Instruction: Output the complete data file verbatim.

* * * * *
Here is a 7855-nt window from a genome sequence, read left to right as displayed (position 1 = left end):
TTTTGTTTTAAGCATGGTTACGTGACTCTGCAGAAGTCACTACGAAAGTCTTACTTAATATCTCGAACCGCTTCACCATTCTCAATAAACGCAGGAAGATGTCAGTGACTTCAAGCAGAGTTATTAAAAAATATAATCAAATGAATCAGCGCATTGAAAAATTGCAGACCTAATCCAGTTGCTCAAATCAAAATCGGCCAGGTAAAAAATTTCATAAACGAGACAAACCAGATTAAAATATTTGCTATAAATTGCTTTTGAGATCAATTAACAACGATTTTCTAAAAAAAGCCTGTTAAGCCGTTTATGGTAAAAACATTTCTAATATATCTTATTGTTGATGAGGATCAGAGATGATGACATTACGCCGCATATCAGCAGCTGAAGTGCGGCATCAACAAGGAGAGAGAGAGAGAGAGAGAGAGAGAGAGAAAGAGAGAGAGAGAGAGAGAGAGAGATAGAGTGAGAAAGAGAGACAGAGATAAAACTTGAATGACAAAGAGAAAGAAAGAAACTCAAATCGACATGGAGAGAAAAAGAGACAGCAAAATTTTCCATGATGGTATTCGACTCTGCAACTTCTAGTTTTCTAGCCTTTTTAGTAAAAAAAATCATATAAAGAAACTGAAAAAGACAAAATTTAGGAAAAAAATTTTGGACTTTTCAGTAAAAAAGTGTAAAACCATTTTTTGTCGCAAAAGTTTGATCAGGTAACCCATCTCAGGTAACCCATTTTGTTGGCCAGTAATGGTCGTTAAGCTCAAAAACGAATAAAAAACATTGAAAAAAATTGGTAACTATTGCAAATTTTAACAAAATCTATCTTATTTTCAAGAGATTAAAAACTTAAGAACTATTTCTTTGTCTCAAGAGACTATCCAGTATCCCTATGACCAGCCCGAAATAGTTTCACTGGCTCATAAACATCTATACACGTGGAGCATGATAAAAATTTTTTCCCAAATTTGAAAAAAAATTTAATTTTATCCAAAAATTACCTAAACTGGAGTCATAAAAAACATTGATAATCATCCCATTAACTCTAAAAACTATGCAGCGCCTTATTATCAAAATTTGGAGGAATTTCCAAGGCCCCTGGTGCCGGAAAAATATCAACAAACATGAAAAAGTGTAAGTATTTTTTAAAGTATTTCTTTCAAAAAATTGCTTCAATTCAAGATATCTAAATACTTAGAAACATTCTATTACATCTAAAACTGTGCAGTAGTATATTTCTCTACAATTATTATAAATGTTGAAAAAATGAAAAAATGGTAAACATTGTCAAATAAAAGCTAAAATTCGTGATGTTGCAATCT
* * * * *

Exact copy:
Here is a 7855-nt window from a genome sequence, read left to right as displayed (position 1 = left end):
TTTTGTTTTAAGCATGGTTACGTGACTCTGCAGAAGTCACTACGAAAGTCTTACTTAATATCTCGAACCGCTTCACCATTCTCAATAAACGCAGGAAGATGTCAGTGACTTCAAGCAGAGTTATTAAAAAATATAATCAAATGAATCAGCGCATTGAAAAATTGCAGACCTAATCCAGTTGCTCAAATCAAAATCGGCCAGGTAAAAAATTTCATAAACGAGACAAACCAGATTAAAATATTTGCTATAAATTGCTTTTGAGATCAATTAACAACGATTTTCTAAAAAAAGCCTGTTAAGCCGTTTATGGTAAAAACATTTCTAATATATCTTATTGTTGATGAGGATCAGAGATGATGACATTACGCCGCATATCAGCAGCTGAAGTGCGGCATCAACAAGGAGAGAGAGAGAGAGAGAGAGAGAGAGAGAAAGAGAGAGAGAGAGAGAGAGAGAGATAGAGTGAGAAAGAGAGACAGAGATAAAACTTGAATGACAAAGAGAAAGAAAGAAACTCAAATCGACATGGAGAGAAAAAGAGACAGCAAAATTTTCCATGATGGTATTCGACTCTGCAACTTCTAGTTTTCTAGCCTTTTTAGTAAAAAAAATCATATAAAGAAACTGAAAAAGACAAAATTTAGGAAAAAAATTTTGGACTTTTCAGTAAAAAAGTGTAAAACCATTTTTTGTCGCAAAAGTTTGATCAGGTAACCCATCTCAGGTAACCCATTTTGTTGGCCAGTAATGGTCGTTAAGCTCAAAAACGAATAAAAAACATTGAAAAAAATTGGTAACTATTGCAAATTTTAACAAAATCTATCTTATTTTCAAGAGATTAAAAACTTAAGAACTATTTCTTTGTCTCAAGAGACTATCCAGTATCCCTATGACCAGCCCGAAATAGTTTCACTGGCTCATAAACATCTATACACGTGGAGCATGATAAAAATTTTTTCCCAAATTTGAAAAAAAATTTAATTTTATCCAAAAATTACCTAAACTGGAGTCATAAAAAACATTGATAATCATCCCATTAACTCTAAAAACTATGCAGCGCCTTATTATCAAAATTTGGAGGAATTTCCAAGGCCCCTGGTGCCGGAAAAATATCAACAAACATGAAAAAGTGTAAGTATTTTTTAAAGTATTTCTTTCAAAAAATTGCTTCAATTCAAGATATCTAAATACTTAGAAACATTCTATTACATCTAAAACTGTGCAGTAGTATATTTCTCTACAATTATTATAAATGTTGAAAAAATGAAAAAATGGTAAACATTGTCAAATAAAAGCTAAAATTCGTGATGTTGCAATCT